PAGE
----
As a rule of thumb, the higher the bitrate, the higher the video quality. But, there are always exceptions, and depending on the resolution, and the content (slow, fast, head-shoulders, etc.), increasing the bitrate will not increase the quality of the video.
For a deeper discussion of Bitrates in Video Encoding, go here.
Video Resolution or Resolution of a Video is width by the height of a video. The unit of measurement of video resolution is Pixels. Video Resolution is generally indicated in a couple of ways –
- using the height of the video like 1080p or 720p.
- or, by mentioning the values of width and height – 1920×1080, or 1280×720.
The resolution of a video plays an important role in encoding for obvious reasons.
- a high resolution video (4K for e.g.) will require more bits and time to compress.
- a low resolution video (360p) will require fewer bits and will be faster to compress
So, when it is time to choose an encoding bitrate, do keep in mind the video’s resolution. For a deeper discussion of Video Resolutions in Video Encoding, go here.
The time needed to compress/encode/transcode a video is a critical factor in video encoding. Different circumstances require different solutions, right?
- If you are live streaming video, then you cannot afford to encode 1 frame of video every minute! It will be catastrophic! You need to compress your video in realtime at approximately 24 fps, 50 fps, or 60 fps. In such situations, encoders typically sacrifice quality in order to gain speed.
- However, if you only streaming video-on-demand, then you have the luxury of taking several hours to compress each hour of your video. In such situations, encoders are tuned to compress slowly and use several complex tools to get higher compression efficiency and better video quality.
For example, in encoders such as FFmpeg, you have predefined settings called Slow, Slower, VerySlow, Fast, Faster, Fastest, and these settings indicate the tradeoff in the encoder between speed, quality, and compression efficiency.
Depending on your use-case (live or on-demand), you should choose the encoding setting (and speed).
GOP (Group of Pictures) and GOP Length
A Group of Pictures (GOP) is a collection of video frames with a well-defined order in which they are to be encoded/decoded, and displayed. The length of a GOP is referred to as “GOP Length” and profoundly impacts video compression efficiency, stream resilience, and video quality.
In short, a very large GOP size will typically give high compression efficiency, but, low on video quality and resilience. And, vice-versa.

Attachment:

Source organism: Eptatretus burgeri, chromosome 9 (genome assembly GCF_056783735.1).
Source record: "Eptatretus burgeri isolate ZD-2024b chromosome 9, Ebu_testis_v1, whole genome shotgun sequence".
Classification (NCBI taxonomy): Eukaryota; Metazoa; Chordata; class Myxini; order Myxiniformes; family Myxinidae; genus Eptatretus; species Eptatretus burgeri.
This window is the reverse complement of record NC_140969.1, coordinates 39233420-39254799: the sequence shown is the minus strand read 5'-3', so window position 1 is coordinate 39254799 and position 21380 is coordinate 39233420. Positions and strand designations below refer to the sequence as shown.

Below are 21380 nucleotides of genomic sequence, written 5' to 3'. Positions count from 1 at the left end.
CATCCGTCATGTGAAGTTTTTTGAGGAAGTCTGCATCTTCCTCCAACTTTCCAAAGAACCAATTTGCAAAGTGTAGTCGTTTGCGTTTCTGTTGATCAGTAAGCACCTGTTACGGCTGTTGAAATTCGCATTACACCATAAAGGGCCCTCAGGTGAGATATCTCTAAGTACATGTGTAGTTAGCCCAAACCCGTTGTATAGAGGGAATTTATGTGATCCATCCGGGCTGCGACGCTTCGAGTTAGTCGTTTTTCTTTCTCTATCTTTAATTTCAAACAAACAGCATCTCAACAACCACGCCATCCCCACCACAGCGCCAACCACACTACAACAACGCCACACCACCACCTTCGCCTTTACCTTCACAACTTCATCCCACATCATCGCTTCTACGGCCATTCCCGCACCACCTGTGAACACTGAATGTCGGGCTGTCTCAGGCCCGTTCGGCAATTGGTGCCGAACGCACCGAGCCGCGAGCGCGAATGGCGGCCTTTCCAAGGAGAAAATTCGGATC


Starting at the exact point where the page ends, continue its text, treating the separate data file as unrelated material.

Closed GOP and Open GOP
Closed GOPs and Open GOPs are common in video streams and impact the compression efficiency, stream’s error resilience, and switchability in ABR streaming.
- As the name suggests, a Closed GOP is closed to frames outside the GOP. A frame belonging to a Closed GOP can only refer to frames within its own GOP.
- An Open GOP is the opposite of a Closed GOP and it allows frames from an Open GOP to refer to frames from another GOP.
Please read this article for a deep-dive into Closed GOPs and Open GOPs, their impact on video compression and ABR streaming.
Frame Types (I, P, B frames)
The concept of I-frames (IDR or Key Frames), P-frames, and B-frames is fundamental to video encoding and they are used to improve the stream’s compression efficiency, video quality, and resilience.
- An I-frame or a Key-Frame, or an Intra-frame consists ONLY of macroblocks that use Intra-prediction.
- A P-frame stands for Predicted Frame and allows macroblocks to be compressed using temporal prediction in addition to spatial prediction. For motion estimation, P-frames use frames that have been previously encoded.
- A B-frame is a frame that can refer to frames that occur both before and after it. The B stands for Bi-Directional for this reason.
Please read this article for a deep-dive into I, P, B-frames, their impact on video compression and ABR streaming.
Upscaling and Downsampling tools & algorithms
While we won’t be doing a deep dive here into up/downsampling algorithms, one should keep in mind that these tools affect the video’s quality quite dramatically. Suppose the input video’s resolution is 540p and you want to produce a 720p output, then you need a tool that upsamples the video to 720p, right? And by downsampling the video, this tool has a profound impact on the video’s quality – if it does a good job, then the output video will look good. Otherwise, you are in big trouble.
Typically, upsampling and downsampling tools use well-researched image processing filters like Lanczos or Bicubic filters to create videos of new resolutions. However, it would be worth testing these tools before choosing to buy or commit to an encoder/transcoder.